First, apologies for my post from Monday. I didn't realize it was to the KWC list instead of my local choir's Yahoo Group. Nothing to see here...
Tara, finding period holiday music can be a little challenging, but I can recommend some easy pieces if you're interested:
- Veni Veni Emmanuel (O Come O Come Emmanuel). There are a lot of church book arrangements of it, not all of them period, but the tune is period and people will find it familiar.
- Personent Hodie (NOT the Gustav Holst version, the Praetorius version - Holst has the melody right but composed his own harmony so if that's the only version you can find, just ignore the accompaniment). My choir loves this piece, even though it's only one part. We sing the last verse in organum. with the basses and altos dropping down a fourth singing in parallel to the melody. Make sure it's sung at a good fast tempo to keep it lively.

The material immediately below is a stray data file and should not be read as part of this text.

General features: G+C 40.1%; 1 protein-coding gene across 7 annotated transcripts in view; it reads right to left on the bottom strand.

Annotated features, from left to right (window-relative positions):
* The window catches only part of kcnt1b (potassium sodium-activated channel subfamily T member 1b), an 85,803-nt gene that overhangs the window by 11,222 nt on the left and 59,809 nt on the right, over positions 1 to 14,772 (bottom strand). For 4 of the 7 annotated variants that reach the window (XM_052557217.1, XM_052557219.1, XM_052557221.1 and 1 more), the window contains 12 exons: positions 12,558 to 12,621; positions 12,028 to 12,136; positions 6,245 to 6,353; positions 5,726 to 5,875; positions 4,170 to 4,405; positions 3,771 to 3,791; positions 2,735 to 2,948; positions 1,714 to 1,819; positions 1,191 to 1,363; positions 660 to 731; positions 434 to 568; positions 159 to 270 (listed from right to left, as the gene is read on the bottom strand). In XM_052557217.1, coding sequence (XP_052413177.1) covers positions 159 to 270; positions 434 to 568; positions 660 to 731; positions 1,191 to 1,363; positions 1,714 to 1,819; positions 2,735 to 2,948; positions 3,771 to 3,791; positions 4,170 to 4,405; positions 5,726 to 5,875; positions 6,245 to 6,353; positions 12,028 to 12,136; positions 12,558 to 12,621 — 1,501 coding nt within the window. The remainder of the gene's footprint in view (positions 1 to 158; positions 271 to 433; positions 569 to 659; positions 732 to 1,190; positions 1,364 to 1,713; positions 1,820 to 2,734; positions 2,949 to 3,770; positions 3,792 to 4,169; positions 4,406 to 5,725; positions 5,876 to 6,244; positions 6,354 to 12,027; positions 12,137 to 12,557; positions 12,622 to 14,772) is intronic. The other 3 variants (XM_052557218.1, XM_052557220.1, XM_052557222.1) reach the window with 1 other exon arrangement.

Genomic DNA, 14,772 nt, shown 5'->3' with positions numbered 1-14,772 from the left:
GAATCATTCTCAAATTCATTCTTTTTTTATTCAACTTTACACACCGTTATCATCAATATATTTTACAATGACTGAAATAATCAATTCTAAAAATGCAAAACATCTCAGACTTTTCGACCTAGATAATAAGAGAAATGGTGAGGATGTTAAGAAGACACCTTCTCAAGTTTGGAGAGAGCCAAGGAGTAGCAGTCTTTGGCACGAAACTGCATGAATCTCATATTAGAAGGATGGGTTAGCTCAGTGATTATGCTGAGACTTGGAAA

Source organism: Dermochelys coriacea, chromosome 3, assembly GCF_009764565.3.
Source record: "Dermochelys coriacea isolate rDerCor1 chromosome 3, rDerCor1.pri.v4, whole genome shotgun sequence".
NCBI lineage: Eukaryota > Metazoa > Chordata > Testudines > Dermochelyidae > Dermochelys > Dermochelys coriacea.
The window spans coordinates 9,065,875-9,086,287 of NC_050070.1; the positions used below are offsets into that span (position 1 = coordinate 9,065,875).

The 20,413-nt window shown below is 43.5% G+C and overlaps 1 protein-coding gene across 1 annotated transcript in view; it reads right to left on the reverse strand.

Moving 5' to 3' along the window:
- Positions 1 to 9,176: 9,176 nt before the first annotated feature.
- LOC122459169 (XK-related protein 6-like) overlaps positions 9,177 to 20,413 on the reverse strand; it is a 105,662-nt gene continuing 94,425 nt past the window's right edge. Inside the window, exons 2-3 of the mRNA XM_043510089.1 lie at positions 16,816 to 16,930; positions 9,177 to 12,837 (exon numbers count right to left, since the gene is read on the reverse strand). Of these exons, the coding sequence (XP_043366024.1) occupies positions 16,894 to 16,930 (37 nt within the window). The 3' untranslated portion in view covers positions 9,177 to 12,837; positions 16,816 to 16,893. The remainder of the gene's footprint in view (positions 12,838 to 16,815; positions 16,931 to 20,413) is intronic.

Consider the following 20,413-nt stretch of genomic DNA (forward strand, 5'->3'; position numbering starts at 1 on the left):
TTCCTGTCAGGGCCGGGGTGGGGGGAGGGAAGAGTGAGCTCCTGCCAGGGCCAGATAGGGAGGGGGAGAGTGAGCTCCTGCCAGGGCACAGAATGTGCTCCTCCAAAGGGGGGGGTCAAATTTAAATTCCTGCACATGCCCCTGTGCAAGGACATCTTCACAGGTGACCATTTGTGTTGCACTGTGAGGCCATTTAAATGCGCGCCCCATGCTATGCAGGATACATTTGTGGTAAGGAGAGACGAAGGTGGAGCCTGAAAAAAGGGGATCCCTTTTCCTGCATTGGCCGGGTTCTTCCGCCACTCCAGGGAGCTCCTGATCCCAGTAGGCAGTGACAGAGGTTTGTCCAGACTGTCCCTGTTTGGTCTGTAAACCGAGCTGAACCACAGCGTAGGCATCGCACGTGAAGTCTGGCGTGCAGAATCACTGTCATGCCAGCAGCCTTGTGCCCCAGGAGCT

- Coventry Carol. You'll find arrangements ranging from 2 to 4 parts, most of them easy, and it's another familiar one to most people.
- Nova Nova. Another single part but lively and fun, medieval as opposed to renaissance.
- Noel Sing We Both Alle and Som. Another medieval piece, two parts for the chorus, with one part on the verses (which could be done as solos if you have brave sngers).
- Gaudete Gaudete Christus Est Natus. Single line on the verse, you can find versions with four-part chorus. This one is familiar to fans of Steeleye Span. :-)
- In Dulci Jubilo. Another familiar piece that you can find in hymn books, you don't have to play/sing all of the parts to pull it off.
--- On Tue, 9/8/09, Terri Spencer <tarats@...> wrote:
It is not easy to find period tunes with simple harmony in ranges and keys the recorders and vocalists can handle. Challenging but fun.